January 16, 2007


Synonyms and related keywords: esthesioneuroblastoma, ENB, olfactory neuroblastoma, esthesioneuroepithelioma, olfactory esthesioneuroma, esthesioneurocytoma


Background: Esthesioneuroblastoma (ENB) is an uncommon malignant neoplasm of the nasal vault, believed to arise from the olfactory epithelium. In 1924, Berger and Luc first described the tumor in the French medical literature under the name esthésioneuroépithéliome olfactif. Because of the uncertainty surrounding its precise histological origin, various names have been ascribed to this tumor, but the only 2 terms used in recent publications are esthesioneuroblastoma and olfactory neuroblastoma.

Beyond the most appropriate naming, multiple opinions exist regarding its origin, diagnosis, and management. The source of this controversy stems primarily from the rarity of this unusual tumor and the fact that almost no individual clinician or even institution will treat more than a few patients each year with this diagnosis. Three other factors contribute to the controversy surrounding this neoplasm. First, this tumor exhibits varying biologic activity ranging from indolent growth with patients surviving with known tumor more than 20 years, to a highly aggressive neoplasm capable of rapid widespread metastasis and patient survival limited to a few months. The second factor involves problems with precise histologic diagnosis since esthesioneuroblastoma is often confused with other small, round cell undifferentiated neoplasms of the nasal cavity. Third, no universally accepted staging system is available (see Staging).

Pathophysiology: The exact cell of origin of esthesioneuroblastoma has been controversial. While a neuronal-neural crest origin is supported by the presence of neurofilaments in ENB, until recently, few arguments linked ENB directly to the olfactory epithelium.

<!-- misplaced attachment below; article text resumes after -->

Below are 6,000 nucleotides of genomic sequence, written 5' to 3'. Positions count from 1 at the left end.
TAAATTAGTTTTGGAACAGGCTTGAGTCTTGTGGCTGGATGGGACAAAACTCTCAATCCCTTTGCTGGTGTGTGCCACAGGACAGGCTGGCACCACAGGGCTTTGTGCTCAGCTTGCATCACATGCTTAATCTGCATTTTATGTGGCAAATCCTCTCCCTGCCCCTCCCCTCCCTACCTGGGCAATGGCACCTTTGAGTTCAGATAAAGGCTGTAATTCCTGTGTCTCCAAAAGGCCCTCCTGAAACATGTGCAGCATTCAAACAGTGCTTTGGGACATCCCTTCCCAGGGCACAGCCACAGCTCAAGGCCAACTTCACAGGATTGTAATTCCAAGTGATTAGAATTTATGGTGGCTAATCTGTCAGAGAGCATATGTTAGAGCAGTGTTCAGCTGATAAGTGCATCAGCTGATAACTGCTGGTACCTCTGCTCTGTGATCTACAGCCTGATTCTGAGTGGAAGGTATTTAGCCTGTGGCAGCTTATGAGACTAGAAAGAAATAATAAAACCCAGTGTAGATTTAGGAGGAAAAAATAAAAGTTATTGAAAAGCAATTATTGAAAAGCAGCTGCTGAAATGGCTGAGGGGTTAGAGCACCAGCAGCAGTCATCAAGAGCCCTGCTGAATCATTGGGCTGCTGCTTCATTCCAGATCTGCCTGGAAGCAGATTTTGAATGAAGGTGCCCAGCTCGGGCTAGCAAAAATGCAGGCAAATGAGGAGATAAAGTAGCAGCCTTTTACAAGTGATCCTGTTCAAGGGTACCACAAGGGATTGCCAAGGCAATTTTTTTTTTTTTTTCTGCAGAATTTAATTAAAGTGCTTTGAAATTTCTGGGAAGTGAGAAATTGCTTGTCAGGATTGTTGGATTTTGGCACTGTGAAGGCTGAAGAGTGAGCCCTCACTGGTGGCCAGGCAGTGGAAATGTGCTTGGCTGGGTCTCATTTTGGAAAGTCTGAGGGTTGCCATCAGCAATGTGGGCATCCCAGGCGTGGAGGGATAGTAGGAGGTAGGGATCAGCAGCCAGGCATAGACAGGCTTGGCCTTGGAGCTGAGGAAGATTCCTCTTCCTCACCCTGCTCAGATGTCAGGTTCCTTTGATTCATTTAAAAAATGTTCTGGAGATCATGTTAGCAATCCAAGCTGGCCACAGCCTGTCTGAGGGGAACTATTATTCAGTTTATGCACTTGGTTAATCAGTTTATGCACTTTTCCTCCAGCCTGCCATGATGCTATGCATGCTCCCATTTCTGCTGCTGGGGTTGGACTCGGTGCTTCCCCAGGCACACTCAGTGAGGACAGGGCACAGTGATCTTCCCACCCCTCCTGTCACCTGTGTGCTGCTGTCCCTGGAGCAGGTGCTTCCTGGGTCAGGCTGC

The olfactory epithelium is a peculiar neurosensory organ because dying olfactory neurons are replaced by new ones, which exhibit a progressive maturation, not only during embryogenesis but also physiologically and when injured by trauma or environmental insults. The globose basal cells constitute a precursor population and express neural cell adhesion molecule (NCAM) and proteins coded by the mammalian analogue of Drosophila achaete-scute (MASH) gene. These progenitor cells differentiate in olfactory neurosensory cells, which exhibit a progressive maturation from the basal membrane to the epithelial surface. Each layer can be characterized by specific olfactory- and neuron-specific markers. Immature olfactory cells express GAP43, a 24-kd membrane-associated protein kinase C involved in polyphosphoinositide turnover. As these cells mature, they migrate toward the surface, send axons to the olfactory bulb, and express olfactory marker protein (OMP) and NCAM, but not GAP43.

In the mid 1990s, ENB was found to express HASH, the human homologue of the MASH gene, while staining negative for other olfactory epithelium markers. Further indirect evidence that ENB originates from olfactory stem cells can be derived from transgenic mice in which the SV40T oncogene was inserted under the OMP gene promoter region: these mice did not develop ENB but adrenal and sympathetic ganglia neuroblastoma. Therefore, the currently available evidence links ENB with the basal progenitor cells of the olfactory epithelium.

Inclusion of ENB within the Ewing sarcoma family of tumors or the primitive neuroectodermal tumors (PNET) was proposed because of the identification, in certain cases, of translocation t(11:22), which is regarded as a specific molecular abnormality for Ewing sarcoma. Recent studies using fluorescent in situ hybridization and reverse transcriptase polymerase chain reaction (PCR) have failed to confirm this translocation in ENB. Therefore, ENB should be seen as a distinct entity from PNET and the Ewing sarcoma family of tumors.

Most of the olfactory neuroepithelium is located at the cribriform plate; however, islands of olfactory mucosa may be found in the upper turbinates and the upper one third of the nasal septum as well as on the entire middle turbinate. On rare occasions, olfactory mucosa has been found in the inferior turbinates and in the maxillary sinus. This probably explains why a small percentage of early-stage tumors appear to be completely free of the cribriform plate.